Sarah Palin and the other Schlessinger supporters will get no counter argument from me — not on that issue. I think they’re right. As far as I know, there are no laws banning the use of the N-word – a word that most understand to be a vile expression of contempt – a label used to describe the second-rate, the no account, the loathsome, the disgusting, and the vile — a word that historically has been used to demean and ostracize an entire sector of the American population.
They can, and dare I say, should, use it – if using it adequately helps them to express how they feel. This would be a benefit to me. I, for one, am longing to know who-is-who in this land of post-racial political correctness.
I was born and raised in the the Bronx and Queens, New York. Although the N-word was used throughout the history of this country to demean Blacks particularly in the South, by the time my generation came of age, the United States had had a major social shift. Brown v. Board of Education, the Civil Rights movement, Black Pride – all of this set the stage for my generation.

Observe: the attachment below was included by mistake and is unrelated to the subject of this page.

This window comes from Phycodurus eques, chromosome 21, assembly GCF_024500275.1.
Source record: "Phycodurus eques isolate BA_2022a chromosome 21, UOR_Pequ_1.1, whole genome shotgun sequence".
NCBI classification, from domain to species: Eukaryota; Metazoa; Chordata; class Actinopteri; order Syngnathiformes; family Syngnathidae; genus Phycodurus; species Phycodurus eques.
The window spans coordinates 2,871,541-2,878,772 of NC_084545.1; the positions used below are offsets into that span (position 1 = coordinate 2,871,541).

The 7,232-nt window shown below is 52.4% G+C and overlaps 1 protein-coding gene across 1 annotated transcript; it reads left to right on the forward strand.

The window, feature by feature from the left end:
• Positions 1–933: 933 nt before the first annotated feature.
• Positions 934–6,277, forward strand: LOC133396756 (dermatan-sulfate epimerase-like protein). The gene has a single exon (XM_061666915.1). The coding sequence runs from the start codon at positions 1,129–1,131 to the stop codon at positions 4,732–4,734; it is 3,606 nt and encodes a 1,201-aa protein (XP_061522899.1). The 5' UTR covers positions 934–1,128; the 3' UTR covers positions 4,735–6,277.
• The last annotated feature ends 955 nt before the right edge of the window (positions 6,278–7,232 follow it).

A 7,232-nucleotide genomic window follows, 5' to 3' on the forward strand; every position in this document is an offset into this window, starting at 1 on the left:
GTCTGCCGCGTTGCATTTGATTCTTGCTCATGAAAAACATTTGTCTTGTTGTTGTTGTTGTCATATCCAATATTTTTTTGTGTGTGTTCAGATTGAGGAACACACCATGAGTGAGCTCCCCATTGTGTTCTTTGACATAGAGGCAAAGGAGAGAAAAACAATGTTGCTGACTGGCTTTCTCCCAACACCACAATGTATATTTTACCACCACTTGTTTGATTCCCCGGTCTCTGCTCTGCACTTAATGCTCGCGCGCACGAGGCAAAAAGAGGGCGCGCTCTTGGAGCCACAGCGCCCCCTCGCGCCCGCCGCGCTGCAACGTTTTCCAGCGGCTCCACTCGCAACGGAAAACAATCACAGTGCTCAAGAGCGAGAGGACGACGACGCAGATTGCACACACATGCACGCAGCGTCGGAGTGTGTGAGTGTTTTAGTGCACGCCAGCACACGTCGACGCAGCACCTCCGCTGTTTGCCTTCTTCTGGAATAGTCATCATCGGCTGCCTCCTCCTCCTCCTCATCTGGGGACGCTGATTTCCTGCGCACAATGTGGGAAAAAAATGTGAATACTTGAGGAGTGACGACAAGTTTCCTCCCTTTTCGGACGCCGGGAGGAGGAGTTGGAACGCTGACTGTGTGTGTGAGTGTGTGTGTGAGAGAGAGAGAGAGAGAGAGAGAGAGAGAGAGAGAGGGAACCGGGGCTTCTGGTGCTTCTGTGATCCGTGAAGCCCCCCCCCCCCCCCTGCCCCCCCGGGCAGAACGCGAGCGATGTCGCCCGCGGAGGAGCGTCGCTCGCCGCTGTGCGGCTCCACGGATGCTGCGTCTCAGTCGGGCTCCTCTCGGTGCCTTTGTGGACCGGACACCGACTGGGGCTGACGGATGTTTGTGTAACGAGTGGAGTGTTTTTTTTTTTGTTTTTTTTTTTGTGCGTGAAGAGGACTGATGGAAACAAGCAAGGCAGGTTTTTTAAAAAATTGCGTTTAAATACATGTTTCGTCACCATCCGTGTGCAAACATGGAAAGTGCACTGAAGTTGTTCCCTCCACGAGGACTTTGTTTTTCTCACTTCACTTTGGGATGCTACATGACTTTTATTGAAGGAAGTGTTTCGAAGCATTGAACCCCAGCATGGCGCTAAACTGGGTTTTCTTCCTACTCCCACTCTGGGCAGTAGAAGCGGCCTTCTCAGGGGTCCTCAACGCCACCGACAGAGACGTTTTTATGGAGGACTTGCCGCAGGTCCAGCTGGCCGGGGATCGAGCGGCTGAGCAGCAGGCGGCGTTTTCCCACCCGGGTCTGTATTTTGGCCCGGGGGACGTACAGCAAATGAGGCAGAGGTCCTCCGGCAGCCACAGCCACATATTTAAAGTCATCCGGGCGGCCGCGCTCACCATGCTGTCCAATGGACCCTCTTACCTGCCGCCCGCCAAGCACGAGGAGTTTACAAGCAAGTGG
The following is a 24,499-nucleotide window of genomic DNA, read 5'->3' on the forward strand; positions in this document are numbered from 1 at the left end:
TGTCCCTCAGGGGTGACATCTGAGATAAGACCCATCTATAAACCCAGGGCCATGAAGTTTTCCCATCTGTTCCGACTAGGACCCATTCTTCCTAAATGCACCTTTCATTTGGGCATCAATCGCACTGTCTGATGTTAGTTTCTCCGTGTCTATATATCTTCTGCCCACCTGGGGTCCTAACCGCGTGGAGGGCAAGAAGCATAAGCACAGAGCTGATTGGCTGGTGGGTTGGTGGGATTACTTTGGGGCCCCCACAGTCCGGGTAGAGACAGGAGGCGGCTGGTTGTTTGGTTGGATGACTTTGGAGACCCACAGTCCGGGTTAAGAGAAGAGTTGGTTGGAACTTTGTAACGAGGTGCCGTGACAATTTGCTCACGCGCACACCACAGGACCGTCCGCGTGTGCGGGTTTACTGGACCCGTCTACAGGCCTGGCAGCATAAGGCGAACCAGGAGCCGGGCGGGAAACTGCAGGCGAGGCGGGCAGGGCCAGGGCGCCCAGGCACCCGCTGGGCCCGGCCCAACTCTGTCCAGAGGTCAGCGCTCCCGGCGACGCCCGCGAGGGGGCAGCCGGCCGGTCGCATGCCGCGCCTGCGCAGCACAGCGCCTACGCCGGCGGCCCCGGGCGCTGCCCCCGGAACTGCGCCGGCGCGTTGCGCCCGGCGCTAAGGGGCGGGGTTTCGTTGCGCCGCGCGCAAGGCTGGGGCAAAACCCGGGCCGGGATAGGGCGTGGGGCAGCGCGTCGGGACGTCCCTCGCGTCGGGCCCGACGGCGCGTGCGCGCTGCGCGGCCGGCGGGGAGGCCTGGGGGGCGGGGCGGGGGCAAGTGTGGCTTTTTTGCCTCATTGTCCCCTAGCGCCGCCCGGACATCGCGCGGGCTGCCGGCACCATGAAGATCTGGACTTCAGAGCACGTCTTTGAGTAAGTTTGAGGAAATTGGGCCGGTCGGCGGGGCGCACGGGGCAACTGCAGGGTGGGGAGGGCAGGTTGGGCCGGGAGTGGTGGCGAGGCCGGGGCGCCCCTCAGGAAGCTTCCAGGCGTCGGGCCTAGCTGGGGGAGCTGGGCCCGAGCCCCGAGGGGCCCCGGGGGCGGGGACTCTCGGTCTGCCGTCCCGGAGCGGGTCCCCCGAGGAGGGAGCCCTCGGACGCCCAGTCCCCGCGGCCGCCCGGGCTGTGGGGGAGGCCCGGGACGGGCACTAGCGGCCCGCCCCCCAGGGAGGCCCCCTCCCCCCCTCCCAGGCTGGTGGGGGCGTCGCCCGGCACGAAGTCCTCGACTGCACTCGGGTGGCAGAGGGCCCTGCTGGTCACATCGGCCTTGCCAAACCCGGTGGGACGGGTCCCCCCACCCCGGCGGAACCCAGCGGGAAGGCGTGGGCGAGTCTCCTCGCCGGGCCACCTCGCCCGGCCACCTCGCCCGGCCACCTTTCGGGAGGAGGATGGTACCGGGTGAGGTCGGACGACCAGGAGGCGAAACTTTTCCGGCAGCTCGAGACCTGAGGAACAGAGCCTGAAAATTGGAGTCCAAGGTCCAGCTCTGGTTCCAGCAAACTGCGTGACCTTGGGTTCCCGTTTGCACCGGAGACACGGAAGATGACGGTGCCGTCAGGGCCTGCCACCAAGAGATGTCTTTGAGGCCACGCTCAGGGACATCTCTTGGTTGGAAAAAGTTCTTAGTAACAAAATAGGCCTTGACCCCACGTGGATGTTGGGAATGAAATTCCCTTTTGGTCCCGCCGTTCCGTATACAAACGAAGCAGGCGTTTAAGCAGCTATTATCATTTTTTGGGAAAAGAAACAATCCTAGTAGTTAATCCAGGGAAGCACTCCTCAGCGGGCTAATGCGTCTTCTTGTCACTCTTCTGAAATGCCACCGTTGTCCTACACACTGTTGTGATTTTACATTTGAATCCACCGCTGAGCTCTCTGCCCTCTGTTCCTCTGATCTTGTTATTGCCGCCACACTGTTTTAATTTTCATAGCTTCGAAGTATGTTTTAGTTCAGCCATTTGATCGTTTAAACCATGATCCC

Today, those born after Brown or the Civil Rights movement live and work in a world where political correctness trumps equal opportunity in employment and fair housing. The use of racial epithets or ethnic slurs is rarely heard in polite company. As far back as I can remember, using the n-word was taboo. With the exception of the adolescent boys in my junior high school – one of which was the hip-hop mogul who founded Def Comedy Jam the show Schlessinger was referring to as she went on her N-word rampage, I hardly ever heard the n-word.